Going Beyond Pitchers, Soma Launches A Water Bottle

Soma–the more beautiful, sustainable alternative to Brita–goes beyond the pitcher with this new water bottle.

Ten years ago, when I was in college, plastic Nalgene bottles were all the rage. If you were headed to class or the gym and needed hydration on the go, one of the few options in the college bookstore were those blue or pink utilitarian bottles made by a company known for making lab equipment.


These days, however, the water bottle market has exploded. The annual sale of reusable beverage containers is more than $1.5 billion in the U.S. and the industry is only growing.

The market is very fragmented, with a wide range of different brands in play. You can find bottles made from every material imaginable and at a wide array of price points. Swell made a splash with elegant stainless steel bottles with funky patterns on them. LifeFactory makes glass bottles with silicone sleeves. For a simple plastic bottle, there’s CamelBak or trusty Nalgene.

Soma, a brand known for creating beautiful water filter pitchers, is adding its name to this list with a glass water bottle that launches today.

Mike Del Ponte, Soma’s founder and CEO, believes that the boom in water bottles has happened for two reasons. First, Americans have been more interested than ever in health and wellness, and a crucial part of that equation is hydration. Second, as part of the athleisure trend, a hip water bottle has become part of the current sporty look. “We’re dressing like we just came from a yoga class, whether or not we’re actually coming from a yoga class,” Del Ponte says. “The water bottle has become a fashion accessory.”

While the water bottle market is crowded, demand for water bottles does not appear to be slowing down. In fact, many people buy many water bottles for different activities or to match different outfits. You might have a heavy glass water bottle for the office and a lighter stainless steel one to throw in your bag. As Del Ponte studied the market, he believed there was room for another player, one focused on sustainability and minimalistic aesthetics.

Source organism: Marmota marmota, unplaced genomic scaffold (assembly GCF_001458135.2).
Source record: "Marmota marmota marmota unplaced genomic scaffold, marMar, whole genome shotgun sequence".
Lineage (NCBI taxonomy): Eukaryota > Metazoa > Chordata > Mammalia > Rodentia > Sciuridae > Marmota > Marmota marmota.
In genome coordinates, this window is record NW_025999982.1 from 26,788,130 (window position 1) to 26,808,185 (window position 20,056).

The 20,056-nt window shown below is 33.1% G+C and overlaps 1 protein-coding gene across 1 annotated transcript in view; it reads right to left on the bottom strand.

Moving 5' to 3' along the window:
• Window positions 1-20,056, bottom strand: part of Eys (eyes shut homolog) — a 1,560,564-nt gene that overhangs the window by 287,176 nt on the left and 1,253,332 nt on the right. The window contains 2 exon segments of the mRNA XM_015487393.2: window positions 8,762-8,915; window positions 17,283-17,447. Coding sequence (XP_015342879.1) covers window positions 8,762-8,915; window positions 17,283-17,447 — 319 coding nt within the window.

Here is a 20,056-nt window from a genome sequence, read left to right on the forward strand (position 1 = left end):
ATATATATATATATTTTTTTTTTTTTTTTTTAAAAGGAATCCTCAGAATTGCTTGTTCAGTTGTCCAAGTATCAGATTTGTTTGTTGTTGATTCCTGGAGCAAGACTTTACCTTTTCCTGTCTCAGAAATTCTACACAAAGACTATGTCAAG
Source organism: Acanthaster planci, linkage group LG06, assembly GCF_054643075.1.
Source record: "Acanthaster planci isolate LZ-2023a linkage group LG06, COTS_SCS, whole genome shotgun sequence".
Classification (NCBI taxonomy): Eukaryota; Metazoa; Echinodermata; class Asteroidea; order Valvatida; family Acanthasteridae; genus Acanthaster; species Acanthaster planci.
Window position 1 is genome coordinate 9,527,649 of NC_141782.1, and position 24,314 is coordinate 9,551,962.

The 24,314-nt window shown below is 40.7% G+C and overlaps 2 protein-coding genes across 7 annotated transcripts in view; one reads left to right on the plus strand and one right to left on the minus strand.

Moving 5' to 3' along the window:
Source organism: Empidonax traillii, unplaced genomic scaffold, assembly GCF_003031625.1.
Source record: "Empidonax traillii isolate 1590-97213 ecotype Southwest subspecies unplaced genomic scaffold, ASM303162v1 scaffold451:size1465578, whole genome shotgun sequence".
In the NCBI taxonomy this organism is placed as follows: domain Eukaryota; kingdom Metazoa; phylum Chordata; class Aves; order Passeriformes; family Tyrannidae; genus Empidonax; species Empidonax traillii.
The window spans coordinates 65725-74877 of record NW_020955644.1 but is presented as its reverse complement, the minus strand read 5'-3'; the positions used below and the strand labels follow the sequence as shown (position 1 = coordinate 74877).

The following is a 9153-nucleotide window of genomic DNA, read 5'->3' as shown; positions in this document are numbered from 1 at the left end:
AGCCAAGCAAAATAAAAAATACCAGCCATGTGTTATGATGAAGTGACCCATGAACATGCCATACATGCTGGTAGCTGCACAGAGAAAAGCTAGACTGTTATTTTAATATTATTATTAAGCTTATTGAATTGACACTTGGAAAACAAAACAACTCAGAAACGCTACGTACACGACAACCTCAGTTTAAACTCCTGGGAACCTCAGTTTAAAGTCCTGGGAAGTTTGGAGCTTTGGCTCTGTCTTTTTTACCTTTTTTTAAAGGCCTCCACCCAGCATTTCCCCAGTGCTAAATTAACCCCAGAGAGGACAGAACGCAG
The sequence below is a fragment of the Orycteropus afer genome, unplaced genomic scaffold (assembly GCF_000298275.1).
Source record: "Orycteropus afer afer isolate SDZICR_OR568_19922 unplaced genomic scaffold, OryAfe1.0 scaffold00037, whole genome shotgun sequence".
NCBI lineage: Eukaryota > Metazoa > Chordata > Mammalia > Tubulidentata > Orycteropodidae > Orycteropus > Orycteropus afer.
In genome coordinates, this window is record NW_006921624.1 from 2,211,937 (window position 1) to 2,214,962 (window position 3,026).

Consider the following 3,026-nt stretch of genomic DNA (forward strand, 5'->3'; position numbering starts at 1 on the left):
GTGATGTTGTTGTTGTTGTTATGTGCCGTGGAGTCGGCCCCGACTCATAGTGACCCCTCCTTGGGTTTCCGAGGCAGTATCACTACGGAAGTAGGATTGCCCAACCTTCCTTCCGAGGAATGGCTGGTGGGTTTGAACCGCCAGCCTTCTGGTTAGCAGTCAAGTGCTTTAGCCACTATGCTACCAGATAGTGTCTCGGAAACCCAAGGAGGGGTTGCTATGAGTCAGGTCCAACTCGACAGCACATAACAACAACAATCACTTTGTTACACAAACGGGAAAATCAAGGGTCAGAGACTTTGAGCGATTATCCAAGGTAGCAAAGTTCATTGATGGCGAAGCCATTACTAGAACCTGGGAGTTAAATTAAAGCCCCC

The Soma design team mulled over every aspect of the design. They chose to make the bottle out of a lightweight glass because other materials, such as metal or plastic, can affect the flavor of the water. The cap is made from sustainable bamboo and carries some of the design elements from the brand’s pitchers, which have wood handles. And the shape of the mouth was carefully constructed to make the drinking experience as pleasant as possible.


The silicon sleeves come in four colors: gray, white, eggplant, and teal. “While the pitchers are meant to stay in the kitchen, where the most common color is white, the colors of these bottles are meant to reflect the vibrancy of an active lifestyle,” Del Ponte explains. “We’ll be releasing more colors over time.”

At $30, these 17 ounce bottles sit at the more premium end of the market, alongside Swell. They will be sold on the Soma website and at select retailers such as top yoga studios.

Although Soma has been known for its water pitchers, Del Ponte has been keen to build his brand around the idea of hydration, rather than a specific product. He wants the company to elevate every aspect of the water drinking experience with better design, sustainable materials, and an emphasis on giving back. (The company donates a portion of its profits to Charity Water.) In the upcoming months and years, Del Ponte says that the company will continue to design other products related to hydration.


About the author

Elizabeth Segran, Ph.D., is a staff writer at Fast Company. She lives in Cambridge, Massachusetts.